Now that the Republican-controlled Congress dutifully voted to keep giving Planned Parenthood our money for another few months, it’s time to account for who did the right thing and who didn’t.
The Senate, which flipped back into the GOP’s hands last year thanks in large part to pro-lifers, voted 78-20 for the “clean” budget resolution. Only 20 of the 54 Republicans voted not to accept a budget that subsidized Big Abortion. Among those who stood on principle were presidential candidates Ted Cruz and Rand Paul (though he was AWOL the other night when Cruz tried to attach defunding to the bill), a handful of the Senate’s more conservative members, and only one member of Senate majority leadership: Republican Conference Vice Chair Roy Blunt.
As usual, Cruz did more than just vote; on Monday night he called out his own party’s leaders for their dereliction, right there on the Senate floor:
You know, one of the dynamics, Mr. President, we’ve seen in fight after fight is Harry Reid and the Democrats sit back and laugh. Why? Because it’s Republican leadership that leads the onslaught, attacking conservatives saying, ‘No, you can’t and we won’t do anything to stop Obamacare. No, you can’t and we won’t do anything to stop Planned Parenthood […] And Republicans, in this bizarre process, Republican leadership will blame whatever Obama does on other Republicans. You noticed how much energy Leader McConnell devotes to attacking conservatives? You notice how much energy Speaker Boehner devotes to attacking conservatives?
All the body’s other GOP leaders—Majority Leader Mitch McConnell, Majority Whip John Cornyn, GOP Conference Chair John Thune, and GOP Policy Committee Chair John Barrasso—voted yes. And the other two GOP senators running for president, Lindsey Graham and Marco Rubio, didn’t show up for the vote. Graham is no surprise since he’s always been against using the CR to defund, but it’s especially lamentable that Rubio, who’s been one of the more effective spokesmen for the preborn in the field, has dodged the shutdown debate. Sure, his vote wouldn’t have changed the outcome, but his voice could have drawn more attention to the issue and brought more pressure to the obstructionists.
The House of Representatives, meanwhile, voted 277-151. Here there’s at least the silver lining that more Republicans voted against funding Planned Parenthood (151) than for (91). And just as the Senate vote provided us the opportunity to compare and contrast the strength of several people who might be the next chief executive, the House vote showed us a sampling of how some of the legislative branch’s next would-be leaders approached the issue.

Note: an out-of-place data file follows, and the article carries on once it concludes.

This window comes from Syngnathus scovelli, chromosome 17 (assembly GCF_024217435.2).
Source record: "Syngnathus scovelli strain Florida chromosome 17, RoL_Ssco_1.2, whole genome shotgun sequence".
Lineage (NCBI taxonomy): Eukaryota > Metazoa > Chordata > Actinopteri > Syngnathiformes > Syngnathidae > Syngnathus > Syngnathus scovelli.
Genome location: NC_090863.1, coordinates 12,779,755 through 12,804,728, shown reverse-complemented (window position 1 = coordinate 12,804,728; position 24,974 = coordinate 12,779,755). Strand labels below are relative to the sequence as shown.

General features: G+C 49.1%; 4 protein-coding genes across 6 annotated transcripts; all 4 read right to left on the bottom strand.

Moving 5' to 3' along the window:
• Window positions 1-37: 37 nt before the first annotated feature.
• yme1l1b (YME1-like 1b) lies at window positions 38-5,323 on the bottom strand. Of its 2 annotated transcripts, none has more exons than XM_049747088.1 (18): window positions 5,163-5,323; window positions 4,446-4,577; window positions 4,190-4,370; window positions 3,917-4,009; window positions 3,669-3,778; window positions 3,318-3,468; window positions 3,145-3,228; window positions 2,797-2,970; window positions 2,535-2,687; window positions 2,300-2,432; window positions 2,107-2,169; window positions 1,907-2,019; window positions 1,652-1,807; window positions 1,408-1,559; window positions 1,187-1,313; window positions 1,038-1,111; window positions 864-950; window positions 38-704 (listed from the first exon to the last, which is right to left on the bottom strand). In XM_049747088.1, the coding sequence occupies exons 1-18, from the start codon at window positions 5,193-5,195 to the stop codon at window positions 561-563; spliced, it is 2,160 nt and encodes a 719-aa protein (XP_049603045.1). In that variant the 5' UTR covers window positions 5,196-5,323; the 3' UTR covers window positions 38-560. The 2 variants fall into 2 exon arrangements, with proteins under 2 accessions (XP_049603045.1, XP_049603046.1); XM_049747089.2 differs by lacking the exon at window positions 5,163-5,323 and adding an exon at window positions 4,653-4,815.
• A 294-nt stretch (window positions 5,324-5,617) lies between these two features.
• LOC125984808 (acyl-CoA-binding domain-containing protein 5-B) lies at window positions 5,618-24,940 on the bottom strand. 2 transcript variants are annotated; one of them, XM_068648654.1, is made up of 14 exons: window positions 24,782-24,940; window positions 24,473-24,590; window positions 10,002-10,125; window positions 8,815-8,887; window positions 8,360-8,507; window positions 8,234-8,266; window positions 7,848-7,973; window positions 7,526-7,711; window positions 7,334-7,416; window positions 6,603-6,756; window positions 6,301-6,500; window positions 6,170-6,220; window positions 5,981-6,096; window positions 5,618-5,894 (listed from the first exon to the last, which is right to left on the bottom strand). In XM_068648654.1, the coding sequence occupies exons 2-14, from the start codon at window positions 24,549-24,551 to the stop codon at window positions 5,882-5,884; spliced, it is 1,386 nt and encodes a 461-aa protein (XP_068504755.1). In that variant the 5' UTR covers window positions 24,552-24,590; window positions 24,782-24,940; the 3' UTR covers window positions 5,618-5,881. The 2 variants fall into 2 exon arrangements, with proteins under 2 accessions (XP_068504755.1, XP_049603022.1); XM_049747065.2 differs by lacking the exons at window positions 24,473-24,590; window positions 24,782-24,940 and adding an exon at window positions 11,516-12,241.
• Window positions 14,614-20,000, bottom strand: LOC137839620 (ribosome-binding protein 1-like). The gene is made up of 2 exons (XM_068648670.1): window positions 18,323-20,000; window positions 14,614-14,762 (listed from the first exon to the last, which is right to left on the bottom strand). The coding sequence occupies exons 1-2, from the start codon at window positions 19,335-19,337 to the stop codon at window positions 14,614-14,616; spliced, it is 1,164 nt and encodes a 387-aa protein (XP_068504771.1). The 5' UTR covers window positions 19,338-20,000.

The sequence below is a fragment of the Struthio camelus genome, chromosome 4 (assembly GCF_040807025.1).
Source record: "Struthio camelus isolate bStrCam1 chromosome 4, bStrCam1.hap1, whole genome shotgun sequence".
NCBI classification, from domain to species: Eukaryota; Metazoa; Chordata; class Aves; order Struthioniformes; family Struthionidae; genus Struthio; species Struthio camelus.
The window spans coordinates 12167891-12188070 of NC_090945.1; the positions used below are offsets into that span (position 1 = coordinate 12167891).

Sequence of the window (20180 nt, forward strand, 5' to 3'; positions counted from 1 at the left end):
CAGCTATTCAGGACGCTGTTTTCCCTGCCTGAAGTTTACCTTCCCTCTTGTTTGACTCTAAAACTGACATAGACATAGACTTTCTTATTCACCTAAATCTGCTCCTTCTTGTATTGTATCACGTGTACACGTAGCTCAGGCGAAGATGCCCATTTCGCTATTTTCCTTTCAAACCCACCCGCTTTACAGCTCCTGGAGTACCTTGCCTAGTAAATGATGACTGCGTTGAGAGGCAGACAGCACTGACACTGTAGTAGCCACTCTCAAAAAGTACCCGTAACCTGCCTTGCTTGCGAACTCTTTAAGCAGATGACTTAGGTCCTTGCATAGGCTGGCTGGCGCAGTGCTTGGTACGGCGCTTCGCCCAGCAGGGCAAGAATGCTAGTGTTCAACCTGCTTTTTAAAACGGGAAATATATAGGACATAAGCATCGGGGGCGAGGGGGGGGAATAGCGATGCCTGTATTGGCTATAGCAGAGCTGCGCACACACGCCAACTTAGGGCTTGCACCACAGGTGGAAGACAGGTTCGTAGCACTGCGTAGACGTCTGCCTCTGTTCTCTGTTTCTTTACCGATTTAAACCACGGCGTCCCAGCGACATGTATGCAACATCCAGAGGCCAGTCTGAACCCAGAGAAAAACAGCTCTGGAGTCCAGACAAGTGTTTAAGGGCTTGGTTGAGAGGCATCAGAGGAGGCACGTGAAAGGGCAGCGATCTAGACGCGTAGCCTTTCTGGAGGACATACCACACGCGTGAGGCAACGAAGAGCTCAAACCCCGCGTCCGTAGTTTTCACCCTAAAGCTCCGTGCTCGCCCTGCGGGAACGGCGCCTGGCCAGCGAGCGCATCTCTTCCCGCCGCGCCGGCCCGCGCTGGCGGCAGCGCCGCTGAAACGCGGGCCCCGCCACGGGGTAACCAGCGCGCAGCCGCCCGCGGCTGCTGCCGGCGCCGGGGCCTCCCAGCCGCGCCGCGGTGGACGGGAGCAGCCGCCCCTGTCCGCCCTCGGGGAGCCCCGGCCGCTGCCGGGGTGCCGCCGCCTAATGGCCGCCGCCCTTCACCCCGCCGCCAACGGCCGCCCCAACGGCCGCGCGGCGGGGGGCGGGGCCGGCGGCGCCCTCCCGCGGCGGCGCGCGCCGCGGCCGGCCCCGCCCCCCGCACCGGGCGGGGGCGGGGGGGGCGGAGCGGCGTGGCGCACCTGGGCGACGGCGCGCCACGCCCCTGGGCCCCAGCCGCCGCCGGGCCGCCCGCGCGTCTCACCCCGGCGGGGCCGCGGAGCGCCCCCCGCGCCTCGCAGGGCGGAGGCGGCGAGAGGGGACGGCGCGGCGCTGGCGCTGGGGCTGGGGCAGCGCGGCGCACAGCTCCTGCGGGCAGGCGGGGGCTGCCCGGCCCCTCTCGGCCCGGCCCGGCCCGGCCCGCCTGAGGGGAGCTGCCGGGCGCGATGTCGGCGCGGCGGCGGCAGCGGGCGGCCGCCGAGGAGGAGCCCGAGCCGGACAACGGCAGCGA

The yes voters included majority leader and presumptive Speaker frontrunner Kevin McCarthy, current majority whip and possible candidate for majority leader Steve Scalise, and chief deputy whip and potential majority whip candidate Patrick McHenry.
No voters included potential Speaker candidate Daniel Webster, possible majority leader candidate Tom Price, potential majority whip candidate Peter Roskam, possible majority whip candidate Pete Sessions, and senior deputy whip and potential majority whip candidate Dennis Ross.
The good news, then, is that a few people in leadership positions voted not to ask “how high?” when Obama said “jump,” but the bad news is that their odds of winning are remote. Despite some conservative opposition, McCarthy is generally considered a lock for the Speakership if for no other reason than his competitors’ lack of organization (then again, if there really were enough votes to depose John Boehner, presumably there would be enough to deny his hand-picked successor as well).
So as bad as things look, this at least gives genuinely pro-life activists and lawmakers a direction to work toward. In the battle between Congress’s pro-abortion, pro-life-in-name-only, and pro-results pro-life factions, the next step has to be for the third faction to become better organized and more strategy-minded—using the media more effectively to get their message out and get more of Group 2’s followers to defect, actively groom their members for the duties of leadership, and deciding who is best suited for leadership posts and building support for them further in advance than a week before the elections.
Turning Congress from a body that occasionally tells pro-lifers what we want to hear into one actually committed to pro-life outcomes is doable, but it will require all involved to reevaluate their standard methods of doing business and shape up or ship out.